Suddenly, there were so many unfamiliar faces with mouths that wanted to talk. The mouths of these unfamiliar faces talked about the week, their work, family, friends and events. They knew about her family and even asked about her dog. She saw the expectation in their faces continually replaced with disappointment. Over what, she couldn’t be certain.

“I don’t know you and I’m not going to pretend like I do,” she calmly explained when a fat woman in a billowy denim dress asked about her Labor Day as she shoved her lunch bag into the fridge.

The woman’s fat mouth fell open in shock.

Strange reaction for a stranger, Laura mused and shrugged her shoulders.

A man with a headset met her as she left the break room, “Hi Laura, how did things turn out with the Johnson’s?”

Laura looked at him with disdain at his lack of formality for someone he had never met before. An introduction might be nice, she snickered to herself. That’s just how these people are, I must remember that.

“I assume the Johnsons are friends of yours?”

The man looked puzzled, “No, they’re your clients. I referred them to you last week. Remember, they were the pack a day smokers who need the smoke alarms?”

“I have no such memory of that because it clearly did not happen.”

She had no time for such gossip. She bustled past the man, leaving him to question his reality. He felt certain that they just laughed about the irony of the situation on Friday.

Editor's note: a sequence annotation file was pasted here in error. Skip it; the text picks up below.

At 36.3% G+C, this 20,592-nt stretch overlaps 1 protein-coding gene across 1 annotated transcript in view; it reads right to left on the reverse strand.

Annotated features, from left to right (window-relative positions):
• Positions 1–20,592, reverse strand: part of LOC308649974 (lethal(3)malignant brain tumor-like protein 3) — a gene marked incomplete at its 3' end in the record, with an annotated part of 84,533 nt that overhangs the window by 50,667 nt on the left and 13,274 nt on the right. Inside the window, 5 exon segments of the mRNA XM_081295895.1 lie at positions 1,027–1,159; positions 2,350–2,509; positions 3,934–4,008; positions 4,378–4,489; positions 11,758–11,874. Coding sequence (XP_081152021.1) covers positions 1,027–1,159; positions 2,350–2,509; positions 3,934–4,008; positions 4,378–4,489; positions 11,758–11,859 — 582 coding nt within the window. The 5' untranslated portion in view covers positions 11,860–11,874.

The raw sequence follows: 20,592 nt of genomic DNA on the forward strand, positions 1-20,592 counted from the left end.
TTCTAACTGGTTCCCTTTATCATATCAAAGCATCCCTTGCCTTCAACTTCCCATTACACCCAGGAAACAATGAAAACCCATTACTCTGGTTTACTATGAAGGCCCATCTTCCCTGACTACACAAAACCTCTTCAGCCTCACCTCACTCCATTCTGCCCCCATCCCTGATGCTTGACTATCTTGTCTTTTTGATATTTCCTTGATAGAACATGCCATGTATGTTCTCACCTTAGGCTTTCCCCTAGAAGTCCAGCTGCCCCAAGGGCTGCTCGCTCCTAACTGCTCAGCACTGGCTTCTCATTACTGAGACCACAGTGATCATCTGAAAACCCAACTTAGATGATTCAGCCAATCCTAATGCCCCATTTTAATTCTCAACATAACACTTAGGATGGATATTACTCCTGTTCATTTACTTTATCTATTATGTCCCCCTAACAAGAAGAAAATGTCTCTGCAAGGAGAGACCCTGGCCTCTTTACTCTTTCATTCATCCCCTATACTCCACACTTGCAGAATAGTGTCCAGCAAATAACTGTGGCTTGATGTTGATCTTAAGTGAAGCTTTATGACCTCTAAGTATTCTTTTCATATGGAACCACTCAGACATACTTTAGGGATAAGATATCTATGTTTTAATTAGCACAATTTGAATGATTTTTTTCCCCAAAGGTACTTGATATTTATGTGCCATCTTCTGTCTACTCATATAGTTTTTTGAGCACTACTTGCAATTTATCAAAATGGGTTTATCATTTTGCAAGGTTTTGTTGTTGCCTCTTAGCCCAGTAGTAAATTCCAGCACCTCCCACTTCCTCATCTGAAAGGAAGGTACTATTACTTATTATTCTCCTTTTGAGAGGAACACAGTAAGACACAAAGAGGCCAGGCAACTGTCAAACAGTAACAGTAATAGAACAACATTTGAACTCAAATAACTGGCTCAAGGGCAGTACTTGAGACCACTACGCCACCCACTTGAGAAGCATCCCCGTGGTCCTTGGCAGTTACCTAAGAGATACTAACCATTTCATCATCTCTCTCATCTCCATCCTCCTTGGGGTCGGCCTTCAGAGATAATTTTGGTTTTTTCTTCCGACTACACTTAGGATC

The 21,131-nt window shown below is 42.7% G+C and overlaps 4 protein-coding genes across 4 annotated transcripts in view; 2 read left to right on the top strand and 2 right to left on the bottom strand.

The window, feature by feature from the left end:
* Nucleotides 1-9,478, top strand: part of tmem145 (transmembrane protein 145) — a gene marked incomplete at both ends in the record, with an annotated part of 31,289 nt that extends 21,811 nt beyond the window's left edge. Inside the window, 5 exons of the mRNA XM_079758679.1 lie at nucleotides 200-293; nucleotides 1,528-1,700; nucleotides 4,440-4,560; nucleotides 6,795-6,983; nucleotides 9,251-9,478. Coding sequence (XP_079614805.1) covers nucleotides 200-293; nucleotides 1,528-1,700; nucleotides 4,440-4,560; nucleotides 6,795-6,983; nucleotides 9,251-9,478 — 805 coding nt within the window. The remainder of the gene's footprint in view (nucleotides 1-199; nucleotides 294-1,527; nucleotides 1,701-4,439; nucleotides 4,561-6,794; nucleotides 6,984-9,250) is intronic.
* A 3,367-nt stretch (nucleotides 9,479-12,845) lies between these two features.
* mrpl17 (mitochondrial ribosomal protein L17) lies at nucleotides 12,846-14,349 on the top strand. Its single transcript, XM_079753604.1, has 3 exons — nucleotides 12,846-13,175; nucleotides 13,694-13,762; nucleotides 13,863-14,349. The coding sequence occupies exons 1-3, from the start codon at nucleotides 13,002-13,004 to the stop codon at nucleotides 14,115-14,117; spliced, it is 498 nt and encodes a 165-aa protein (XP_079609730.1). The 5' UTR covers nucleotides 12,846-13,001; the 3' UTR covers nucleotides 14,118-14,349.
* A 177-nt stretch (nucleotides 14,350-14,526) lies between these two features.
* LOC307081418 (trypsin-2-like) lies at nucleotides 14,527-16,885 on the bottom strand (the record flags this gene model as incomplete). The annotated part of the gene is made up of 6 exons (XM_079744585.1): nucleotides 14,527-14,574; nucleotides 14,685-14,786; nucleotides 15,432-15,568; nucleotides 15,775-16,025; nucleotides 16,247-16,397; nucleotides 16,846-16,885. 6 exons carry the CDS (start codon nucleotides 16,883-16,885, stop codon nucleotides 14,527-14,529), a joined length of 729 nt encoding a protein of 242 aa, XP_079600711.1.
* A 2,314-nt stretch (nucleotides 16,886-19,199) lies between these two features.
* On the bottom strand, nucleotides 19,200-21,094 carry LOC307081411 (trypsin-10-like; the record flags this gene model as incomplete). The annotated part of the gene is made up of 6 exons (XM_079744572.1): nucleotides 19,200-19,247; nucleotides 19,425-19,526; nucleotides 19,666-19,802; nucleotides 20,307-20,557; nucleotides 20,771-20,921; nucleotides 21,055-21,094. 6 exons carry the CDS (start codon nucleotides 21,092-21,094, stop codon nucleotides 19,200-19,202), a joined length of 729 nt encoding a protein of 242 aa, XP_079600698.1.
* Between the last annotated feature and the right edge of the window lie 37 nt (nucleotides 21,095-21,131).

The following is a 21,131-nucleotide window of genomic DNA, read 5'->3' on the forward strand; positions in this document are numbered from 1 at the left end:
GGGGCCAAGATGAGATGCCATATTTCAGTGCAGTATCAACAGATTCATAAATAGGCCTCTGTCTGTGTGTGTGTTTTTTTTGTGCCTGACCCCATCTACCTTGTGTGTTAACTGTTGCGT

Laura wandered around the office, avoiding eye contact with her co-workers. She was searching for something which was part of the reason she came into the office. What was the reason? Remembering that might help to find whatever it is I’m looking for, she thought in frustration. What was it? she berated herself and started to lose her breathe.

Calm down, just think. Think. Think.

Taking a deep breath, she walked down a row of cubicles.

I suppose this will do, she thought as she stepped into an empty cubicle with neatly stacked piles of paperwork. It looks clean enough but what about all of these papers. What a mess.

Scooping the piles into one armful, she dragged a trash can to the edge of the desk. With a fierce swipe, she pushed the entire pile into the trash with a swoosh.

“Hey, Laura. What are you doing over there?” a young girl with a long pony tail, pretty enough to get a better job, asked her with concern. “Those look like Jane’s annual client reviews that you just threw away.”

Laura narrowed her eyes, how did all of these people know her name. They seemed friendly and well-intending, but how was one to really know. She knew for a fact there are work place scams taking place every day, she saw it on the news. Or maybe she read about it? In any case, this could definitely be some kind of a information gathering conspiracy with all of the questions and watching.

“Mind your own business, Ms. Ponytail,” she retorted.

She sat down with her purse on her lap. She stared straight ahead, feeling unsettled and sensing that something had happened. Something was different, of that she was certain. It was not with her, of that she was also certain. The world had somehow changed.

It’s so hot in here, she thought and wiped the sweat from her forehead. I can barely breathe, she gasped.

She blinked and black stars started to appear, one by one. She blinked again, hard this time, as though to force the stars and specks out of her vision. Yet, they remained, winking and blinking in and out of her mind’s eye like a meteor shower in the night’s sky.